Kevin Rowland, lead singer and front-man of Dexy’s Midnight Runners the New Wave and Northern Soul band that achieved major success in the early-mid 1980’s.

Dexy’s entire approach was radical. Self-styling themselves as a team – more like robbers than a pop group – the dole queue-spawned band met in caffs and planned their strategies. Signing to EMI, the band thought the royalties were too low and stole their own master tapes until the label relented.

In recent years Rowland has regrouped the band of his youth and took them on tour – released a new Dexy’s single, the confessional Manhood, which shows Rowland’s gift for memorable songwriting is undiminished and a best-of album.

Close Up With… Kevin Rowland, interviewed by Dave Haslam, Thu 11th March, 8pm, £9, £6 concessions.



  1. auntysocial said

    Personally, I’m not big on Dexys Midnight Runners and know nothing about Kevin Rowland but your post just made me wonder whether you ever shy away from interviews or hearing “new material” by your favourite artists? In my opinion, most use up the best of everything they have in the first couple of albums and after that, it can start getting painful.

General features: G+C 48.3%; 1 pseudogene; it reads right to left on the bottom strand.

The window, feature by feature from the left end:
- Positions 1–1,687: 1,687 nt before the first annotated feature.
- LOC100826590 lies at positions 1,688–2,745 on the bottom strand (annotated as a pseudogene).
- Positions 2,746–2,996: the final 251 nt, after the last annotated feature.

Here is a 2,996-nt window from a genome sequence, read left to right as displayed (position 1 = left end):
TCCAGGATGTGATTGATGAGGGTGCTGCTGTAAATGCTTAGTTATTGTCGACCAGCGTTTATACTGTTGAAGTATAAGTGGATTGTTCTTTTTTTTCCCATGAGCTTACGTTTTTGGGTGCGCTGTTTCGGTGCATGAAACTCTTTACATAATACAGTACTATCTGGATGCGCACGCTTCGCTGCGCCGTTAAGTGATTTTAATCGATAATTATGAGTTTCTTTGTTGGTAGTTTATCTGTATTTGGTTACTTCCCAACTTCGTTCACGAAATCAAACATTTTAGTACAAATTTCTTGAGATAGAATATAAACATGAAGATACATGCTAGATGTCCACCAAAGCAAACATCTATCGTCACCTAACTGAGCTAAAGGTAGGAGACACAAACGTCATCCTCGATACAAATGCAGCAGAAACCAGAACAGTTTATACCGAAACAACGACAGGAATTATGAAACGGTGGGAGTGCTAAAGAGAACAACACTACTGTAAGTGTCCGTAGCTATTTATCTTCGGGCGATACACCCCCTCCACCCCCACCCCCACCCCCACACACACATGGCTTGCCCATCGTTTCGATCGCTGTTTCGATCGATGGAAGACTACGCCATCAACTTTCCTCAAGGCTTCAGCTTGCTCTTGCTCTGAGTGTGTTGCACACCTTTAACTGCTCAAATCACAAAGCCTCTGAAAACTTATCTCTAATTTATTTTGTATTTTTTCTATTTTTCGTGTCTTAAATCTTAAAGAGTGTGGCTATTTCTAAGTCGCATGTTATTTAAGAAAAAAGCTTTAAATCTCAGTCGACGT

One of my biggest musical influences hit me like a ton of bricks with her first studio album back in 1991. She is now on her eleventh album and I keep willing her not to go back into the studio and record anymore because with each one, she’s killing my love for her. I dare not read her autobiography because as a person, she is a pillock and I cannot bear to be disappointed even further.

    I so, SO hope the bubble doesn’t burst for you in March.

    Forgive my total ignorance Paul but I have to ask. You know the “Jocky Wilson” background on their Top of the Pops appearance. That WAS deliberate wasn’t it…?

  2. Thanks for commenting on my overblown fan-boy post! I probably will be disappointed but if you expect to be let down you always will be, so I go in hope of an intellectually stimulating, informative evening.

    To answer your question, it depends if the recent albums are basic rehashes of the same stuff, or they’re trying something new, as to whether it annoys me or not.